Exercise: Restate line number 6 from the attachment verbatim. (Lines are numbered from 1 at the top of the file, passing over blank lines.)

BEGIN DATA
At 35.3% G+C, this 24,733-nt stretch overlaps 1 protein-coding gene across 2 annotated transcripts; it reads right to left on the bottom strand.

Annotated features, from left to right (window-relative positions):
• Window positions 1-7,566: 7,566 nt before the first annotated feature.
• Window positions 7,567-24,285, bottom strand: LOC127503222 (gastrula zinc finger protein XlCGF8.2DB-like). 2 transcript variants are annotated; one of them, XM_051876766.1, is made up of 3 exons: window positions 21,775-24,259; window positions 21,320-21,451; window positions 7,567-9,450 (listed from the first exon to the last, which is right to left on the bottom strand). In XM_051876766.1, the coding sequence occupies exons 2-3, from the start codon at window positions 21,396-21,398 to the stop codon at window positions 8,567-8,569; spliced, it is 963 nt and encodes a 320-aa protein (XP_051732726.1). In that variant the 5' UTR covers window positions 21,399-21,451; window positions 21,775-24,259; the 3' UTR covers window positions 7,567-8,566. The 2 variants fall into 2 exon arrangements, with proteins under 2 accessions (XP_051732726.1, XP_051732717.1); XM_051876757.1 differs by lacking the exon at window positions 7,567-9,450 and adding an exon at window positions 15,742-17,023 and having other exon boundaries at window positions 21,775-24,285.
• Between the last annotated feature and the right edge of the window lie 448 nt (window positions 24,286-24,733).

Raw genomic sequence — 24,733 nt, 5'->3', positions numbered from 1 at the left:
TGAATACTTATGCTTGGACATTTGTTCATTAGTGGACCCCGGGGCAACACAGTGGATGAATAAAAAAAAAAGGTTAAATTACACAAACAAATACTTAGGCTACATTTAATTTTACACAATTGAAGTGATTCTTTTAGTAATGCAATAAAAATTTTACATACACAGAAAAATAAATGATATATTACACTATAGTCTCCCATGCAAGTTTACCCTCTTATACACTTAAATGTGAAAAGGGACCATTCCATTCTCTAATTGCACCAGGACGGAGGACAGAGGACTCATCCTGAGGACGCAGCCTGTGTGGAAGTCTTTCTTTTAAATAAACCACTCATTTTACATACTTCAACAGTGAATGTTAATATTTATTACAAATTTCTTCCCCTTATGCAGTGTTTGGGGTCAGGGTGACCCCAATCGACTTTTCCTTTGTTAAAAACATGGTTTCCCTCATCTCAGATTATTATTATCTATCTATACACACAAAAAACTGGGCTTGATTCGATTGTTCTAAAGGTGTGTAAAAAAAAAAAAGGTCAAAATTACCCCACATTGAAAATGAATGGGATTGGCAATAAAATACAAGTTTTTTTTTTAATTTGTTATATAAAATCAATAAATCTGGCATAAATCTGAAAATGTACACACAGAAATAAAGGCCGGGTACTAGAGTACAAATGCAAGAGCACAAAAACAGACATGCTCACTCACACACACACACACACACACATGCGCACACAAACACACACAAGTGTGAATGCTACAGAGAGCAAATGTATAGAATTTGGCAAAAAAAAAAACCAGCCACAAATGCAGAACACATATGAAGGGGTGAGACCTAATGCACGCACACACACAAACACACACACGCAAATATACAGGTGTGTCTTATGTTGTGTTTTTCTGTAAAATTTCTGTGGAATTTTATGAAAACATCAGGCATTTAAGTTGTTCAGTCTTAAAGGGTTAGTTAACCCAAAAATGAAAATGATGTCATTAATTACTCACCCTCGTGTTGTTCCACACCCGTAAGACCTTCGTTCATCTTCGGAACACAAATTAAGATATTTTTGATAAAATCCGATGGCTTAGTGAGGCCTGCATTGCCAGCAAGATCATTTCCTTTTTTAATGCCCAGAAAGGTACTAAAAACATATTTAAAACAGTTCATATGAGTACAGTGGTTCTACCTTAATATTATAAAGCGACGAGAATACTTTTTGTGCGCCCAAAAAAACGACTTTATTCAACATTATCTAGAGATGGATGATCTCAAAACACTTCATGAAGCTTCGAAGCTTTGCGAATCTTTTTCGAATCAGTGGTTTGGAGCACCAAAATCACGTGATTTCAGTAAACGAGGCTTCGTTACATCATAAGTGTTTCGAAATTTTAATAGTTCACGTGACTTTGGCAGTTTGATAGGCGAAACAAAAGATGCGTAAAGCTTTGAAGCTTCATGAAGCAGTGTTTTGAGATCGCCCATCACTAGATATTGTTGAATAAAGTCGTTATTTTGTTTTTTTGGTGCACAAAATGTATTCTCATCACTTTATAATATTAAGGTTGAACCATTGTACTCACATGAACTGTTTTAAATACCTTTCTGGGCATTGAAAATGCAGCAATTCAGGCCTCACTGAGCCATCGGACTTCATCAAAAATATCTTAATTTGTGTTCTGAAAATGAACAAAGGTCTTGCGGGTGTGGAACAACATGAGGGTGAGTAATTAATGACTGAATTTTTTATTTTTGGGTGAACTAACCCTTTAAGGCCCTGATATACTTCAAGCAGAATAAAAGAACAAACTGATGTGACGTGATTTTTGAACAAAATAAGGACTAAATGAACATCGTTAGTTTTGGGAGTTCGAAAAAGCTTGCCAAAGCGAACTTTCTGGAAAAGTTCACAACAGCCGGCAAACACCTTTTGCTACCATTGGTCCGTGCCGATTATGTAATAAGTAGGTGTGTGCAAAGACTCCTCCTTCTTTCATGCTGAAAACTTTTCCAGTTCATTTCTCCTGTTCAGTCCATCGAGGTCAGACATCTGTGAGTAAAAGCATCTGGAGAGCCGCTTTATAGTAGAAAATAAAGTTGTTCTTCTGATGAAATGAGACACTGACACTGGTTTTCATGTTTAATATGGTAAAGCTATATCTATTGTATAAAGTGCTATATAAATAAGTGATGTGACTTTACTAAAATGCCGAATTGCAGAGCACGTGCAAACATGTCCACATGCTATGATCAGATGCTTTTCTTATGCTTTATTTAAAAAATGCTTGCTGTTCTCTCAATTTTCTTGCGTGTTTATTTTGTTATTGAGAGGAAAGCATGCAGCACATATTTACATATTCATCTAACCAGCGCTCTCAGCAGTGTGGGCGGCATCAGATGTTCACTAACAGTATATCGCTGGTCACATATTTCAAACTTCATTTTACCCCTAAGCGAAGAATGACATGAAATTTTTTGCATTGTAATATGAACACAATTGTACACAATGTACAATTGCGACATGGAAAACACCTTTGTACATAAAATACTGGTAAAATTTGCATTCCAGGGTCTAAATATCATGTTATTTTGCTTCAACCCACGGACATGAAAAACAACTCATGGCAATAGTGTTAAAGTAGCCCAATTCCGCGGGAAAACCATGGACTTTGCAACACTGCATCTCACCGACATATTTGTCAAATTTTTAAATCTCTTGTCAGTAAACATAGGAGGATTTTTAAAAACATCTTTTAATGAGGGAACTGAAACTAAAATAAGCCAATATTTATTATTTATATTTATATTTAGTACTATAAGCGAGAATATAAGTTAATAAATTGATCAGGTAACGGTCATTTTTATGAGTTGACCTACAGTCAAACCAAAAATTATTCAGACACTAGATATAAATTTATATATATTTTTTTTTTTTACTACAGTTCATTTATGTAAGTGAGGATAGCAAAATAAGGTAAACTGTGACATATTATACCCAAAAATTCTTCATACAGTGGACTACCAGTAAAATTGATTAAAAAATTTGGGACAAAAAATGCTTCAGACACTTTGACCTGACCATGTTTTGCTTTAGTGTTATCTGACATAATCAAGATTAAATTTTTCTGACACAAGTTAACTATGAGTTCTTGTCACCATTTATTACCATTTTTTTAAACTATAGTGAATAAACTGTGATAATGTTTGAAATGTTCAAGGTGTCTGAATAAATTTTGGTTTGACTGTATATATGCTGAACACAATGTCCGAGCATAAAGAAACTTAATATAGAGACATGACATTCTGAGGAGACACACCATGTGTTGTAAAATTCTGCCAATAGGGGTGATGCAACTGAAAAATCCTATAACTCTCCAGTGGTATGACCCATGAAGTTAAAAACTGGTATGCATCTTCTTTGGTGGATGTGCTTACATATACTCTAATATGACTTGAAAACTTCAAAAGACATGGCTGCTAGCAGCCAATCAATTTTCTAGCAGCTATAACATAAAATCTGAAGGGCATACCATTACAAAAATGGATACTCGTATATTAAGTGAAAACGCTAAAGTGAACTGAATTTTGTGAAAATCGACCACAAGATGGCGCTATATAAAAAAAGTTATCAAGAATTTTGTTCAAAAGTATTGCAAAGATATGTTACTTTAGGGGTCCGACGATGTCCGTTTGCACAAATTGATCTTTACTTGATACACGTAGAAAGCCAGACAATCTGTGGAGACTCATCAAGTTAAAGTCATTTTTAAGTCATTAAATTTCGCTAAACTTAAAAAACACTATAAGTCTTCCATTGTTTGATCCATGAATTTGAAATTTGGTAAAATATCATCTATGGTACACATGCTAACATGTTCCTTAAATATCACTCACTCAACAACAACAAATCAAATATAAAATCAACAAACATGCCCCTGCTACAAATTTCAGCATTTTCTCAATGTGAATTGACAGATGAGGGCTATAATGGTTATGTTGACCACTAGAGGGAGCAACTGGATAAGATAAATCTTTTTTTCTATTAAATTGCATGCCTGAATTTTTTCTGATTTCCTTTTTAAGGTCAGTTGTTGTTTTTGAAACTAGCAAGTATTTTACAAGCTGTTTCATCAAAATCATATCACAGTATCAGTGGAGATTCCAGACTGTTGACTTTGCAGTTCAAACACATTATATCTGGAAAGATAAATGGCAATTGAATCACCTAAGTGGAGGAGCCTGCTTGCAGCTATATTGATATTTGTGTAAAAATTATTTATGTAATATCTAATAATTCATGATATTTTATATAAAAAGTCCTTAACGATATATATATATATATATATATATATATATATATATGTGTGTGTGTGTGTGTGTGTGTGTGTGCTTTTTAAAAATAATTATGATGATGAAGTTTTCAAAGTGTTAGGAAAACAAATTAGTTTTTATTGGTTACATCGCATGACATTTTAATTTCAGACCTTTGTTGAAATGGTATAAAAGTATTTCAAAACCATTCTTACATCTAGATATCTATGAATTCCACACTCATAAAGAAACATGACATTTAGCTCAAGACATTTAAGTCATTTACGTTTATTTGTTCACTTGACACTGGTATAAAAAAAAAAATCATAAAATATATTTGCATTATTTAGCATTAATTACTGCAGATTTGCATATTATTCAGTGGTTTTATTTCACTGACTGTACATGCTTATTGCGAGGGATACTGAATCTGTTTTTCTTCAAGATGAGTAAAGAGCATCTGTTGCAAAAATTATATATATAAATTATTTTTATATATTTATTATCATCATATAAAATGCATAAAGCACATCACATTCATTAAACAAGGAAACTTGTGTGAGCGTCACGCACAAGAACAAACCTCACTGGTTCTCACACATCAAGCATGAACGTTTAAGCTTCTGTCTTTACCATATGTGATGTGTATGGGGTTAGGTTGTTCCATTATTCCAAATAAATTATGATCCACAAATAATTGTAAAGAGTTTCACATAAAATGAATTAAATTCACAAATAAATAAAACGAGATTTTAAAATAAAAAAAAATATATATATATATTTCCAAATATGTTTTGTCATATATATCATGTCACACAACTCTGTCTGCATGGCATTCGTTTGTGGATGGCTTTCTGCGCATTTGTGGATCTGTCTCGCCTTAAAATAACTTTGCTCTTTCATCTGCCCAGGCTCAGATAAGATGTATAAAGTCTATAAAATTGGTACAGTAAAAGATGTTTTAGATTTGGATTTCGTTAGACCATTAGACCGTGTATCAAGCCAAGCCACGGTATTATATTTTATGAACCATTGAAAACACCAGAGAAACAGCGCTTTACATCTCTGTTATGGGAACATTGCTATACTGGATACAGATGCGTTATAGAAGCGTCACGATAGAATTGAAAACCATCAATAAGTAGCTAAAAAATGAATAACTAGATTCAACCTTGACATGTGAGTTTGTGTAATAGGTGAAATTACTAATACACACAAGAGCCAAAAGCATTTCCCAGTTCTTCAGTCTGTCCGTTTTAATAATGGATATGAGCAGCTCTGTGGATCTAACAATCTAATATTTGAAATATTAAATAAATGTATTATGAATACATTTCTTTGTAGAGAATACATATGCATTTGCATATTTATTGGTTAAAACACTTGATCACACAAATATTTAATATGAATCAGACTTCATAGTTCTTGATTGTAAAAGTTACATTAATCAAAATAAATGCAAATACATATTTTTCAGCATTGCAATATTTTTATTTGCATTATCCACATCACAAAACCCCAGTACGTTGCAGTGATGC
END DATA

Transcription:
Raw genomic sequence — 24,733 nt, 5'->3', positions numbered from 1 at the left: